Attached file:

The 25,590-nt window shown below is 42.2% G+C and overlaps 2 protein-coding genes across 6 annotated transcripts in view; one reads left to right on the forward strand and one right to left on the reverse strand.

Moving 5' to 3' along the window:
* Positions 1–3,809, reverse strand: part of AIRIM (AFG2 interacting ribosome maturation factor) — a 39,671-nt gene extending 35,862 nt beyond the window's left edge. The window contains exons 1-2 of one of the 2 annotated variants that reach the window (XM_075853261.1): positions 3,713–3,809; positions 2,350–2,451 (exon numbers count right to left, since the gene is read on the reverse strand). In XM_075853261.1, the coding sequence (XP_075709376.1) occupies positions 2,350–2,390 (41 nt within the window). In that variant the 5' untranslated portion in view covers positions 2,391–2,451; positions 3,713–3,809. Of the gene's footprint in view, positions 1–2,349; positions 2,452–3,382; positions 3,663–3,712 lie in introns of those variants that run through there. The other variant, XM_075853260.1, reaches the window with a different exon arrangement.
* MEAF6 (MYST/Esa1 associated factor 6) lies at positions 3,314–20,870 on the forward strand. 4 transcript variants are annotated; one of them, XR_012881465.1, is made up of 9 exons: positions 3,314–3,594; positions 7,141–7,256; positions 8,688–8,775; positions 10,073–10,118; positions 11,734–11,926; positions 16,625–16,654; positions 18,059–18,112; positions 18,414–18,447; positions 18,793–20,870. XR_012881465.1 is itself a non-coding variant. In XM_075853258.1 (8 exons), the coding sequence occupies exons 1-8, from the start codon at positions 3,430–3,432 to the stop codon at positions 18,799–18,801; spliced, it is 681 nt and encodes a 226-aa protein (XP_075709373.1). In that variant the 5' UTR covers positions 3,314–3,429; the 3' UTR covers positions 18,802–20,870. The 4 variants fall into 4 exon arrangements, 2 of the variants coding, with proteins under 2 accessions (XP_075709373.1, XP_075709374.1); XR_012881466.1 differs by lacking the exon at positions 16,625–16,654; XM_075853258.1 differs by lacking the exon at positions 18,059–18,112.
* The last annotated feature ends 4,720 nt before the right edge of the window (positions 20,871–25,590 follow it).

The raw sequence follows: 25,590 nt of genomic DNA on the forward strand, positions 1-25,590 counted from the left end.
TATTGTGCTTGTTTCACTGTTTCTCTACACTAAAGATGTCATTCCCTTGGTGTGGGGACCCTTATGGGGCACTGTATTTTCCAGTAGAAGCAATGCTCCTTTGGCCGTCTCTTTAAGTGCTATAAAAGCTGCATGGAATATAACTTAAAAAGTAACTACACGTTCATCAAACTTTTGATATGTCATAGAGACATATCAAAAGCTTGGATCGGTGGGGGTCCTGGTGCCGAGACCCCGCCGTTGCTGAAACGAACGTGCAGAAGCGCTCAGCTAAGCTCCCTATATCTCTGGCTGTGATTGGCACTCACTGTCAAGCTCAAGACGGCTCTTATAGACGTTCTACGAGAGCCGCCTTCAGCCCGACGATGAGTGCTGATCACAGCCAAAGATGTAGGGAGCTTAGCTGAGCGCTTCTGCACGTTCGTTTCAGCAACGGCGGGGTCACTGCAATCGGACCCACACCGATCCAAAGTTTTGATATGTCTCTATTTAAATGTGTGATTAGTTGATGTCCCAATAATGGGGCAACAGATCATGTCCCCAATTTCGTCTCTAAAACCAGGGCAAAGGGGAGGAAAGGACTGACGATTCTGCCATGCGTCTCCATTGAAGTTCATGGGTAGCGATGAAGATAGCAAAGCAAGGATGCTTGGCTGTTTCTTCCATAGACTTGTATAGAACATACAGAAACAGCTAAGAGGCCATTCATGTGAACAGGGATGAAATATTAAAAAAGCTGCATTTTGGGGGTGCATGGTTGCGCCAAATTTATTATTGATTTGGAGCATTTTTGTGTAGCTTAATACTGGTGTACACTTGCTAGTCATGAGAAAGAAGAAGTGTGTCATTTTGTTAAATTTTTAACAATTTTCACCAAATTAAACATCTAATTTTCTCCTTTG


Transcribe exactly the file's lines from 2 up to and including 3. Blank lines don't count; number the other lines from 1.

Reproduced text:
Moving 5' to 3' along the window:
* Positions 1–3,809, reverse strand: part of AIRIM (AFG2 interacting ribosome maturation factor) — a 39,671-nt gene extending 35,862 nt beyond the window's left edge. The window contains exons 1-2 of one of the 2 annotated variants that reach the window (XM_075853261.1): positions 3,713–3,809; positions 2,350–2,451 (exon numbers count right to left, since the gene is read on the reverse strand). In XM_075853261.1, the coding sequence (XP_075709376.1) occupies positions 2,350–2,390 (41 nt within the window). In that variant the 5' untranslated portion in view covers positions 2,391–2,451; positions 3,713–3,809. Of the gene's footprint in view, positions 1–2,349; positions 2,452–3,382; positions 3,663–3,712 lie in introns of those variants that run through there. The other variant, XM_075853260.1, reaches the window with a different exon arrangement.